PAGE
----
• Smoother rides, thanks to more agile tires and advancements in motor design

  • Increased cargo carrying capacity, so those cargo bikes can live up to their huge potential in sustainably transporting goods

  • Solar vehicles are so 2023. Swedish retail giant Ikea, for one, has turned to solar-powered cargo bikes for deliveries. The Sunrider bike can accommodate around 90% of Ikea’s product range and emits 98% less CO2 than modern diesel vans.

  • Onboard geofencing tech will be mainstream by the end of 2023

Beyond the hardware itself, more battery-swapping stations will start to appear from the likes of Yulu and Gogoro. Swobbee, meanwhile, is the first manufacturer-independent battery exchange station for all types of small electric vehicles, enabling batteries to be swapped in less than a minute. This level of self-service for fleet managers and delivery drivers will also trickle into self-checkout for different delivery form factors. The ability to rent delivery vehicles in dedicated microhubs will become more commonplace this year. 

Additionally, more sustainably circular supply chains will emerge. This includes repairable batteries (take a look at Gouach), more battery recycling practices and a second life for vehicles (beginning with a second-hand market on Joyride Garage, more bike libraries and bike banks popping up around the world).

Expect to see more electric vans for rebalancing and e-cargo bikes for battery swapping. (Learn how to master the deployment of vehicles in our Joyride Academy rebalancing video series.) 

Also be prepared to see more B-Corps emerge in the shared mobility space, joining the ranks with Beryl, Swapfiets and Human Forest. We’re also predicting solar-powered docking stations and scooter/bike share warehouses powered by renewable energy sources.

3. Minimobility will get a big push

From micro to mini? It is likely that “minimobility” will become increasingly popular in North America in 2023. As urban populations continue to grow, there will be a greater need for efficient and sustainable forms of transportation. Minicars, with their reduced size and efficient charging, are in a prime position to meet this demand.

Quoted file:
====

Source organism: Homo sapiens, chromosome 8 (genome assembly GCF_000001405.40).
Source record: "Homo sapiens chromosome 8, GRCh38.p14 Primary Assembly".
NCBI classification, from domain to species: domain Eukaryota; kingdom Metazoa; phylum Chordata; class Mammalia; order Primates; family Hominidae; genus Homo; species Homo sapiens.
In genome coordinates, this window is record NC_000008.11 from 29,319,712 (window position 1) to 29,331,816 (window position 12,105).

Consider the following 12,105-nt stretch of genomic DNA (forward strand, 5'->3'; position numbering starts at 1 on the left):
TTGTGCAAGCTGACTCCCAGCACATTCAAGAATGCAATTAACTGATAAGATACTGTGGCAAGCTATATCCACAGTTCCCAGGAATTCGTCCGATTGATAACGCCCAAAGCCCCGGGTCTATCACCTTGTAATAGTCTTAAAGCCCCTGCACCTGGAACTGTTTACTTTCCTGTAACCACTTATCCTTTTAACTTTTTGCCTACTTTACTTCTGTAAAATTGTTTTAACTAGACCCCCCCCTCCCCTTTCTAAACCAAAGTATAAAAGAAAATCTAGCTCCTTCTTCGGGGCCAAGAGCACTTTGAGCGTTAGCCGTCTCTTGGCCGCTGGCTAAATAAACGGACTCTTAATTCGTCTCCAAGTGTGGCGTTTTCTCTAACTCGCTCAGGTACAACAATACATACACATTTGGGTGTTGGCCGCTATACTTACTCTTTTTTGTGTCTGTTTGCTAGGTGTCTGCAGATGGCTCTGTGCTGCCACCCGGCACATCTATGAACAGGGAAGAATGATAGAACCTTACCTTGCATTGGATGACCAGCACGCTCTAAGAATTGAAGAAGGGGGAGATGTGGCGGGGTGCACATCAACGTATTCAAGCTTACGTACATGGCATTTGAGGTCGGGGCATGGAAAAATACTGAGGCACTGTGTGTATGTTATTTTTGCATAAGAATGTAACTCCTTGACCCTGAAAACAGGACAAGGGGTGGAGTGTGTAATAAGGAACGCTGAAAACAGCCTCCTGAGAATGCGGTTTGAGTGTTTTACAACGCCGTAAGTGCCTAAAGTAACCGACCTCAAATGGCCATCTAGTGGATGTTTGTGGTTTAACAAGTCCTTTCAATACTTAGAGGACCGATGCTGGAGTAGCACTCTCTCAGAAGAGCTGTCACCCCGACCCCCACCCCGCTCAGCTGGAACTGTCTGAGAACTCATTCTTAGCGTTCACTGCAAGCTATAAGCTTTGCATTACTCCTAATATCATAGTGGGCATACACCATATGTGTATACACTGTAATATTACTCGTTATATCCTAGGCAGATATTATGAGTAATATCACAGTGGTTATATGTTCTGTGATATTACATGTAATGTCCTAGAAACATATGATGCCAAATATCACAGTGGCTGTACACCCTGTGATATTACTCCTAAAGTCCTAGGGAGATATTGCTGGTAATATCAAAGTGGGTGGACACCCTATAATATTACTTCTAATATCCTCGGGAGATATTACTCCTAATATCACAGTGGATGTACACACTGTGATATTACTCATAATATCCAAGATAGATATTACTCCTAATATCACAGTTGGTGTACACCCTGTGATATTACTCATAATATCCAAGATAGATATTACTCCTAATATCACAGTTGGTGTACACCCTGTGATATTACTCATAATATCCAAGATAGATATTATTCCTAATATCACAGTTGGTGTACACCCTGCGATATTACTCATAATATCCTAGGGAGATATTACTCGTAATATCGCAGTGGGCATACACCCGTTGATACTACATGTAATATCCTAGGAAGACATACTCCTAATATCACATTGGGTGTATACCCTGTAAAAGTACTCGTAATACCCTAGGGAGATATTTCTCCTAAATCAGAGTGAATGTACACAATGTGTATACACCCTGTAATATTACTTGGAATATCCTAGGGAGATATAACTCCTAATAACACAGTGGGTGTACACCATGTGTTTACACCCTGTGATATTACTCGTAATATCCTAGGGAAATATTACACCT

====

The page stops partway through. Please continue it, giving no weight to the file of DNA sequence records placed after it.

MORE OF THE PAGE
After proliferating in China, India and some European markets, micro-vehicles are making way for the North American market. Micro-vehicles are the smallest size of car available with three or four wheels and they are powered by a smaller engine. Some are capped at 20 miles per hour, while some can hit up to 70 mph. With a price tag of a few thousand dollars or less–a tiny fraction of a new car–there is a growing demand for these miniature cars that fit one or two people and are designed for trips under 10 miles.

The micro electric vehicle market is projected to reach $22.11 billion in 2029, with a compound annual growth rate of 12.7% between 2022-2029. Last year, the industry was worth $8.32 billion. 

In order to fully capitalize on the potential of minimobility, it will be necessary for Canadian and US policies to adapt and support the growth of this new form of transportation. This may include investments in charging infrastructure and changes to regulations governing the use of minicars on public roads.

As sustainable mobility expert David Zipper writes in Bloomberg, “The reduced size and efficient charging of minicars could address two of the most pressing transportation challenges in the US: reducing road deaths and cutting greenhouse gas emissions. Available in a motley assortment of shapes and sizes, these miniature mobility devices could help untether the United States from its destructive, expensive and entrenched addiction to automobiles.”

4. Mobility systems will rely more on automation